Steven Pinker's Enlightenment Now

Lumpy Talbot

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'Events', dear boy, 'events', said the Prime Minister-in-waiting when asked to comment on the unforeseeable. Not all that long before he was evented out of the office he'd coveted for many years.
 


TheCroppyBoy

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It is a good point about the Romantic roots of environmentalism, and has a great deal of truth. Theodore Roosevelt (and others), who preserved so much of the USA in National Parks, were also nationalists and often racists (in our terms).

However, the scientific study of nature comes from a different ancestry. Josiah Wedgewood, pioneer of the Industrial Revolution, had a friend in the Lunar Society called Erasmus Darwin, himself an amateur biologist and doctor. Both men were grandfathers of Charles Darwin, and the Wedgewoods had as much influence on him as the Darwins. He was anti-slavery, like the Wedgewoods, for the whole of his life.

Pretty much modern environmentalism (a love of the natural world + bio-ecological sciences) is indebted to both.

I think it is fair to label the intellectual spirit of the 18th century as "the Enlightenment", and of the 19th century as "the Romantic Era", despite both names containing value judgements. But that does not mean one had a monopoly on the good ideas. The Enlightenment saw the start of scientific racism, while the Romantic Era saw the rise of modern anti-semitism. Both together led to the Holocaust.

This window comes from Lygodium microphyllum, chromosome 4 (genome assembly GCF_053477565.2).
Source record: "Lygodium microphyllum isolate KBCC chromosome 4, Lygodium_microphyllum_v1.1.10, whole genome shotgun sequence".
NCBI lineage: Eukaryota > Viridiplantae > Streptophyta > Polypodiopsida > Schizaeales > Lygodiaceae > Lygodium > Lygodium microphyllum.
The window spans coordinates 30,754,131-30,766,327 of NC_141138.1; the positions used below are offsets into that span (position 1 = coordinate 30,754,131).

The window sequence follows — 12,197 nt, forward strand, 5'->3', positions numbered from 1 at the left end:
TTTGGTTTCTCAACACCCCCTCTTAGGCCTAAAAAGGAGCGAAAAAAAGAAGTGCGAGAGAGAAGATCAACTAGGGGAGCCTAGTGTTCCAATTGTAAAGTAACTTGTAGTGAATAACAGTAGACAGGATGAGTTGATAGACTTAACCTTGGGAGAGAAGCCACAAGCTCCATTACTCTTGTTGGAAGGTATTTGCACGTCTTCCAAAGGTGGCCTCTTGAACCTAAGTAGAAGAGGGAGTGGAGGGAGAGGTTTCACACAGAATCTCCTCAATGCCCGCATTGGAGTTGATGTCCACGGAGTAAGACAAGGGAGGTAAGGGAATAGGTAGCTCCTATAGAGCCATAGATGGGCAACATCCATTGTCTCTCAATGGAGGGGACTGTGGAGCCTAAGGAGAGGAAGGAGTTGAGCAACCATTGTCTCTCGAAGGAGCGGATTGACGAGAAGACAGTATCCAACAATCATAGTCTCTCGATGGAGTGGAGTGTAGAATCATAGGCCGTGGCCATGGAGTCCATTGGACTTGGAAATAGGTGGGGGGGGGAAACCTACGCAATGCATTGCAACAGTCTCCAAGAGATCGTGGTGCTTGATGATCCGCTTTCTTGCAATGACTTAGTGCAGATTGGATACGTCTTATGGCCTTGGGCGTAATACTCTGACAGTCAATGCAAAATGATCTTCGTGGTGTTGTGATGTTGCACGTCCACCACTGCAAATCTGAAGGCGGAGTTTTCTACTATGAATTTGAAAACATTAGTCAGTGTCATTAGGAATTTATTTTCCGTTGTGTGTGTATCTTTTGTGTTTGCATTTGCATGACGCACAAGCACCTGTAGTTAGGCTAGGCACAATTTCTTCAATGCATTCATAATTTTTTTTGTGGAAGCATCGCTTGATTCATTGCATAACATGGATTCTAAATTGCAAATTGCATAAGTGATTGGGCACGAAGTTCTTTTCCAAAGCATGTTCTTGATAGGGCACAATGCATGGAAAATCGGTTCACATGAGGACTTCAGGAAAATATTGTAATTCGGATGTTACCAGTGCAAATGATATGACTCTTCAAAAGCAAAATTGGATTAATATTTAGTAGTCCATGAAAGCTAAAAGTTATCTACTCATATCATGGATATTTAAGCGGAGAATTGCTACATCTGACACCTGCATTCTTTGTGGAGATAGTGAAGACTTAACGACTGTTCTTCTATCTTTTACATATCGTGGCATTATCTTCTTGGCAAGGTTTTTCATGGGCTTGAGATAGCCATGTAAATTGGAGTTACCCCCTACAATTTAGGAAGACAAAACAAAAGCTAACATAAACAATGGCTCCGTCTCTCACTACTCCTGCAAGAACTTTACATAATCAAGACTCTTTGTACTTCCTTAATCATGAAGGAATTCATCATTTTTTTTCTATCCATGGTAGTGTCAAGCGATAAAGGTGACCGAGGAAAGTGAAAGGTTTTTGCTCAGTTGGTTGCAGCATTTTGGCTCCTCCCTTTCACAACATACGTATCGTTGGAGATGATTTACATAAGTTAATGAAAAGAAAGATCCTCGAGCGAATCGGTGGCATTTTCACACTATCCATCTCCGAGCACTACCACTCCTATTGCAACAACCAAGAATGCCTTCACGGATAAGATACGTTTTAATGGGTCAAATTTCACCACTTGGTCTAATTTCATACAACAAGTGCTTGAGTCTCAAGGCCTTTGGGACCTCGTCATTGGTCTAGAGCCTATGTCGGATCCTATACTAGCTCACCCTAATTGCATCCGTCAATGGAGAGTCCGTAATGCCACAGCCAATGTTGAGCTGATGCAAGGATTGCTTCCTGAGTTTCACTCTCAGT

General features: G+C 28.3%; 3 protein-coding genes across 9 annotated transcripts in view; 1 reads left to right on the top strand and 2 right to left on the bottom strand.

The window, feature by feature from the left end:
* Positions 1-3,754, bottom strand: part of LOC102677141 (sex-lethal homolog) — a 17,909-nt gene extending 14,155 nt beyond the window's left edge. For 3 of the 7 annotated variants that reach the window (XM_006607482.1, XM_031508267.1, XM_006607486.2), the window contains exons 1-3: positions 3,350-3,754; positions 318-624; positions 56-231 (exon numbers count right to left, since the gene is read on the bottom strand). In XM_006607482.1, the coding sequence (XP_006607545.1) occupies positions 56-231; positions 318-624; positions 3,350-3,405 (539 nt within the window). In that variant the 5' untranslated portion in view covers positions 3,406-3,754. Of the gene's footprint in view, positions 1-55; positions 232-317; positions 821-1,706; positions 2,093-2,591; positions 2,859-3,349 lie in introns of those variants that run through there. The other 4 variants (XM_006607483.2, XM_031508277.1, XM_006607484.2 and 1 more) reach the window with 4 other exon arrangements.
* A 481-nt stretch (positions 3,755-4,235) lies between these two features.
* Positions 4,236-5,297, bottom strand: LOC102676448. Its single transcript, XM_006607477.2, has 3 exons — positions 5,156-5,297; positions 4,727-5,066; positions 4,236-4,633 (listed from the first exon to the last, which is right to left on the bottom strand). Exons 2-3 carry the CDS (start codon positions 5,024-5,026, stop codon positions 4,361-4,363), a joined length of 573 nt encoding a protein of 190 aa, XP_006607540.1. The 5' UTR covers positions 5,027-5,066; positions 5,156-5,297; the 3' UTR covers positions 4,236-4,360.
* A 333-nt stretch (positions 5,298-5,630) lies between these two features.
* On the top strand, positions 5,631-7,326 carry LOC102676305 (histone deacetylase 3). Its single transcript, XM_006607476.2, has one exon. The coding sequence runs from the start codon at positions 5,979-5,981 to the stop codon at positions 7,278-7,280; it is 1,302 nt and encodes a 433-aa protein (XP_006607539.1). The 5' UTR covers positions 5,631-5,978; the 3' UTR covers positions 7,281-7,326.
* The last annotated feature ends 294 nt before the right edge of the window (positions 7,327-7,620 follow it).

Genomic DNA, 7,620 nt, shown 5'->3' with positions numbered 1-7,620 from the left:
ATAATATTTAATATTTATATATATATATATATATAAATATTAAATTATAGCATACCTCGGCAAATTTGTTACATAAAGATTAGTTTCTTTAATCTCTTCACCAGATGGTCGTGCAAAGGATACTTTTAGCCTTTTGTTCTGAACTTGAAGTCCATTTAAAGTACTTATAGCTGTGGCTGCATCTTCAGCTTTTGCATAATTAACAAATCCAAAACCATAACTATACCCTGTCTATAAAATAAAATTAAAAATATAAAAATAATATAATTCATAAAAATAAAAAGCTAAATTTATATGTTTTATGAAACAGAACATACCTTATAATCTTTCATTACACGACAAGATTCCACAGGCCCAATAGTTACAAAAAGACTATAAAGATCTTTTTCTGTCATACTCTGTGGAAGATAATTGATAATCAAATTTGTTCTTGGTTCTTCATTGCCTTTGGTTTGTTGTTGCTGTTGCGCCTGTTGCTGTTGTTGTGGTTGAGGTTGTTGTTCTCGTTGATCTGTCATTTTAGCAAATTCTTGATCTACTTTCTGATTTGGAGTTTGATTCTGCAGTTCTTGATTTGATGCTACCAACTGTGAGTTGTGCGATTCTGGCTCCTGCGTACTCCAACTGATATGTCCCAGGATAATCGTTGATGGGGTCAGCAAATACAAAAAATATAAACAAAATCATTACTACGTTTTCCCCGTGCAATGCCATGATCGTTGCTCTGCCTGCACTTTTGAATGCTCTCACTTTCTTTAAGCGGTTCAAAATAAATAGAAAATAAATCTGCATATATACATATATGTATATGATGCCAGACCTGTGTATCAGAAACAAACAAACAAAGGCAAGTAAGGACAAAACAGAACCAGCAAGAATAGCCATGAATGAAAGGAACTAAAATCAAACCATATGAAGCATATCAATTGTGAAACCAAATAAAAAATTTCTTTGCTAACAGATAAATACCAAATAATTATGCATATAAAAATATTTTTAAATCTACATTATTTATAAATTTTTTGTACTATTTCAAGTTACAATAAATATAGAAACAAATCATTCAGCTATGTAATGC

Adam Smith may have "invented " capitalism, but it is argued (and I think it is true) that the brand of capitalism we see today is not the same as Adam Smith's. OTOH, Fascism is often typified as Hegel + Le Maistre, and Communism as Hegel + Marx. Hegel being considered a "Romantic", or Idealist philosopher,

If Pinker is saying that the Enlightenment had all the good ideas, and the Romantic Era was full of misguided reactions to them, then he is completely wrong. The history of ideas is much more nuanced than that.

PS I disagree about Science and the Enlightenment, but maybe that is for another day.
There's not much there I don't agree with.

As for bit in bold - yes, that is what he is saying. He is taking the modern world, dividing it into good and bad, and saying that the good comes from the Enlightenment whereas the bad comes from the counter-enlightenment. Romanticism is the earliest manifestation of the latter.
 

Lumpy Talbot

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Just remembered this absolute horror-show of an attempt by two bloody little chancers to redraw history at some corporate function or day-out or day-away or however those warcrimes are referred to these days.